(again with the exception of range). A while later, improved versions of the
Western fighters outperformed the Mikoyan twinjet, but that was achieved
primarily thanks to the installation of more powerful engines (the Soviet Union
was still seriously lagging behind the Western world in aero engine design at
the time). As regards the armament, the MiG-9 was roughly on a par with the
Meteor (the latter was armed with a quartet of 20-mm cannons) but could not use
the armament with the same efficiency (the Meteor’s wing-mounted engines could
not possibly flame out when the cannons were fired in a salvo). The Shooting
Star, on the other hand, was considerably inferior to the Soviet fighter as
regards weight of fire (it was armed with six 12.7-mm machine-guns), but,
again, it could fire its weapons without any limitations, since the six 12.7-mm
(.50 calibre) machine-guns did not have such a marked effect on engine
Despite obvious shortcomings and defects, full-scale
production of the MiG-9 began at Plant NO. 1 in Kuibyshev when the State
acceptance trials were still under way. The production version was known
in-house at OKB-155 as the 1-301, aka izdeliye FS, the S standing for
sereeynoye (production, used attributively). The haste with launching
production was again due to the wish of the nation’s leaders to demonstrate the
country’s air power at the 1947 May Day parade. Besides, the Soviet government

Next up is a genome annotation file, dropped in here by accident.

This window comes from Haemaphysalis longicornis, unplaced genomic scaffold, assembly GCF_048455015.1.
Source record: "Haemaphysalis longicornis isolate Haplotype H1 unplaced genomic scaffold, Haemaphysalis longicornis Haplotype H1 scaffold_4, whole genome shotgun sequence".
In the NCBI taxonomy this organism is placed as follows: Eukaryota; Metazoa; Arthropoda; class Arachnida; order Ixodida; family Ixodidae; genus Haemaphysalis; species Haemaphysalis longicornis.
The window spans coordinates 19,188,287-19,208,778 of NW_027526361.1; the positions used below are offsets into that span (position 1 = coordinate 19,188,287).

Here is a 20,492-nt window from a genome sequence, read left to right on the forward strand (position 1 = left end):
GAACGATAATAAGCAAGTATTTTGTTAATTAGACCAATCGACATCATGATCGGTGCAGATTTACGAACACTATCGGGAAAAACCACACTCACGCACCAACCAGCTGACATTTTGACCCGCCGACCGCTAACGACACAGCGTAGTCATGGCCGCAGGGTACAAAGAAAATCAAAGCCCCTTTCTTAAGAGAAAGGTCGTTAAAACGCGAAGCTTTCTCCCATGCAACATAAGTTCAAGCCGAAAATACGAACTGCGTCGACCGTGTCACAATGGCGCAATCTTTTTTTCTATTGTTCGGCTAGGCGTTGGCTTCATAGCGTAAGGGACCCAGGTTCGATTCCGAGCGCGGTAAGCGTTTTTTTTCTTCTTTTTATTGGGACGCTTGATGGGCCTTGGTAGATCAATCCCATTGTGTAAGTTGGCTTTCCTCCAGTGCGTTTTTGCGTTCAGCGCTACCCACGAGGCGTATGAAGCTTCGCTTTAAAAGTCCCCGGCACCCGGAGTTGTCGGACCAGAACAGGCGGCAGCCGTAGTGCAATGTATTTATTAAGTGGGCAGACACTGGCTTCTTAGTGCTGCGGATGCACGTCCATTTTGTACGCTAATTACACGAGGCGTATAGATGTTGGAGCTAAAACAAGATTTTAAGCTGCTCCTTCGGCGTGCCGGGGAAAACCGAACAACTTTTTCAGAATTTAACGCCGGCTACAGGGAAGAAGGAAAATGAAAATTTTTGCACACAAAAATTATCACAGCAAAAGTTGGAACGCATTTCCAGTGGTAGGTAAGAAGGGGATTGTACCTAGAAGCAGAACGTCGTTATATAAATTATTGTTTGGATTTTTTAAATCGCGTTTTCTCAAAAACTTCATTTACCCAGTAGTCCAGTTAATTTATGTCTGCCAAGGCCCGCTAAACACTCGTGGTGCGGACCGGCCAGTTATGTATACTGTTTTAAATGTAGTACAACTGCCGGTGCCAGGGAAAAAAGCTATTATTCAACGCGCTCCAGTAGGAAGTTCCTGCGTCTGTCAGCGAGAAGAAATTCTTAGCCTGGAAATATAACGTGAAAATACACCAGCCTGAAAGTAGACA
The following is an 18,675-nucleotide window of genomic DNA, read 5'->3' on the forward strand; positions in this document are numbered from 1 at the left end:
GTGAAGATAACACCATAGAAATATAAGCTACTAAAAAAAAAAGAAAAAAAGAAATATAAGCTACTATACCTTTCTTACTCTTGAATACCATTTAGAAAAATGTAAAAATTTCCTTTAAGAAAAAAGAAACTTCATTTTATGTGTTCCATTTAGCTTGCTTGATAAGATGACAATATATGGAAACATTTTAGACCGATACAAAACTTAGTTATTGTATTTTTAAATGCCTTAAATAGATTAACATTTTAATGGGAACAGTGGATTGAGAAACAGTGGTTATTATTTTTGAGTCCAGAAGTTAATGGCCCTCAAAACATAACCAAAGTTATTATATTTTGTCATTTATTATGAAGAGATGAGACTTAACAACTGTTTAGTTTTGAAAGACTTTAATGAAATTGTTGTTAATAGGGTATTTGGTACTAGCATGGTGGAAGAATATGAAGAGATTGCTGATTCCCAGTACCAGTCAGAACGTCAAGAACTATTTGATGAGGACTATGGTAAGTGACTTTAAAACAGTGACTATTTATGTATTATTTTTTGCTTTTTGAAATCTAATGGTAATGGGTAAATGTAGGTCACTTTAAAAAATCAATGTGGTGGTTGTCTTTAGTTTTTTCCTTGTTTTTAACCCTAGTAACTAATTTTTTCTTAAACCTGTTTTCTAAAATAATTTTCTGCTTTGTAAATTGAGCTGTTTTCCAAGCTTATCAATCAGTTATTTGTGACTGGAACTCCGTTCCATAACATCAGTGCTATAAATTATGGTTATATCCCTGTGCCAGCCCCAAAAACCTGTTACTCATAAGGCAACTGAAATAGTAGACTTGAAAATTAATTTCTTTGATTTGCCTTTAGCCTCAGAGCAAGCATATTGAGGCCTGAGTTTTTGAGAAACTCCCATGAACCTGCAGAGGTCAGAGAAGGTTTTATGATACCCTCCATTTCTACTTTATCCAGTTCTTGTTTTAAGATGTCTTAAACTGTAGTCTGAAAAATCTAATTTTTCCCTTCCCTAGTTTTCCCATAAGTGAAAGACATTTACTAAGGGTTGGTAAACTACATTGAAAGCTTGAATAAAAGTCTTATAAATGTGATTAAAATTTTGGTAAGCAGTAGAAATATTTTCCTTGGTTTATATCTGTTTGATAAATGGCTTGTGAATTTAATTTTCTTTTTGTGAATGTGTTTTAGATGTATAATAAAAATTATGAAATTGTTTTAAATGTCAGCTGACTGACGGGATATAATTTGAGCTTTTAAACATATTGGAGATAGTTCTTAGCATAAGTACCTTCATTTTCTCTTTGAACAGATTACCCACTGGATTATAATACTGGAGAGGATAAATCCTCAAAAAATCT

strongly believed that for want of something better one should build in series
aircraft that were available at the moment and rectify their shortcomings in
the process of production.
As noted earlier, the majority of production MiG-9s were
powered by RD-20 Srs A2 engines built by the Kazan’ engine factory No. 16. The
armament of production fighters comprised one N-37 cannon and two NS-23K
cannons. In March and April a batch of 48 aircraft intended for the May Day
parade was manufactured, supplemented by one more machine for OKB-155,
whereupon series production of the MiG-9 was suspended. Building on
recommendations from TsAGI and the results of the manufacturer’s flight tests
and State acceptance tests, the OKB introduced a number of changes into the
fighter’s design in May and June 1947. The fuel system was improved; airbrakes
were incorporated into the wing trailing edge just outboard of the flaps. The
fin area was increased and a fin fillet added to improve directional stability;
also, the rudder and elevator skin which had been made of elektron magnesium
alloy was replaced by duralumin and the framework of these control surfaces was
strengthened. Air suction inside the fuselage was eliminated and the shape of
the fuselage fairing aft of the engine nozzles was changed in order to ensure a
smoother flow of engine exhaust gases.
In the course of three years a total of 610 MiG-9s was
manufactured, 604 of them being production machines. As noted earlier, the
first ten examples of the initial-production (‘parade’) batch were manufactured
in great haste in 1946.
Were the Germans defeated in Operation Barbarossa and the